About the Lecture
Many cancer patients exposed to a variety of cancer therapies complain of decreased cognitive efficiency that has often been attributed to chemotherapy. Cognitive complaints are common both during and after cancer treatments. This syndrome of cognitive complaints and difficulties is called Cancer Related Cognitive Impairment or CRCI, commonly referred to as “chemo brain” or “chemo fog.” For a subset of cancer survivors, these complaints are persistent and result in difficulties that interfere with their everyday activities. In this lecture, Dr. Ercoli presents an update on potential causes of CRCI and the latest research on strategies and interventions to counter cancer-related cognitive dysfunction.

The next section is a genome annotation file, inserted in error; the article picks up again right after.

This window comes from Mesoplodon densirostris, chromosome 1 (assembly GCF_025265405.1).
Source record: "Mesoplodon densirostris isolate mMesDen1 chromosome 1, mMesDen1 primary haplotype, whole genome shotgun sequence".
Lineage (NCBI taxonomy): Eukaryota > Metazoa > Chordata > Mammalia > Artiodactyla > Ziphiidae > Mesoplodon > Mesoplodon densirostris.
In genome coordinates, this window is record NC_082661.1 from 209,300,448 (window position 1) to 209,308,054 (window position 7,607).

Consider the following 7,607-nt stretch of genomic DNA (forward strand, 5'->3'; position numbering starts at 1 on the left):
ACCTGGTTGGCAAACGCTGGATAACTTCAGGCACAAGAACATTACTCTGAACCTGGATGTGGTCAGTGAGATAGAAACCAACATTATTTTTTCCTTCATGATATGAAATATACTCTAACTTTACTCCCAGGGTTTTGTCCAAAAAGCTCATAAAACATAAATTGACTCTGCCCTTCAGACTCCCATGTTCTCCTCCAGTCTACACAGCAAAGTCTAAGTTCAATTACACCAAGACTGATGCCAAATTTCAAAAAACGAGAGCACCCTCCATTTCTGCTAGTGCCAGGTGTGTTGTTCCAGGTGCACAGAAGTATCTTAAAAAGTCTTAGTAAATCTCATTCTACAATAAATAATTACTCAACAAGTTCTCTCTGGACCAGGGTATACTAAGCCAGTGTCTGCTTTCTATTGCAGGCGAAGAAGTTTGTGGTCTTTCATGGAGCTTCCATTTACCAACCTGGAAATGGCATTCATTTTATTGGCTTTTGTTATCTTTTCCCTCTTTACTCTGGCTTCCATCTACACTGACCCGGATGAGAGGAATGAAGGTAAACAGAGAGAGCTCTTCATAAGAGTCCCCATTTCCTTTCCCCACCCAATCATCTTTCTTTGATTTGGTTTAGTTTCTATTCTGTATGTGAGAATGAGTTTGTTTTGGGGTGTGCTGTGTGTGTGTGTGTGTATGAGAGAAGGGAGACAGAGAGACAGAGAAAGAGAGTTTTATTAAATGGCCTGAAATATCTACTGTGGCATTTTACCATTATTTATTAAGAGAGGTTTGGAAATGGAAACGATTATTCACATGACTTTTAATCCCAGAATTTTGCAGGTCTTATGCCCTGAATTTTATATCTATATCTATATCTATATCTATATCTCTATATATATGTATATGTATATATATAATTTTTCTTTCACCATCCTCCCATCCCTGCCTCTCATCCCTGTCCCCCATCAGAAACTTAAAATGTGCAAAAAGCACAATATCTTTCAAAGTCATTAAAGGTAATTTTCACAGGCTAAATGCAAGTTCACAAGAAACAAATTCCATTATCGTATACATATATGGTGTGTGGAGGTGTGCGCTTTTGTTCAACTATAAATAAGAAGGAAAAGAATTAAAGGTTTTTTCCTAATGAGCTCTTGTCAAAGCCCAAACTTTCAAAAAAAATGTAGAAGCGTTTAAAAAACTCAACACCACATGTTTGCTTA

About the Speaker
Linda M. Ercoli, PhD, is a Health Sciences Clinical Professor and the Director of Geriatric Psychology in the Department of Psychiatry and Biobehavioral Sciences at the UCLA Semel Institute. She is a clinical psychologist with expertise in neuropsychology, aging, and cognitive remediation. Her research activities involve studying the use of neuropsychological tests in conjunction with brain imaging for the early detection and prediction of dementia. Dr. Ercoli has also been active in developing cognitive enhancement intervention programs for older adults with CRCI, age-related cognitive decline and mild cognitive disorders.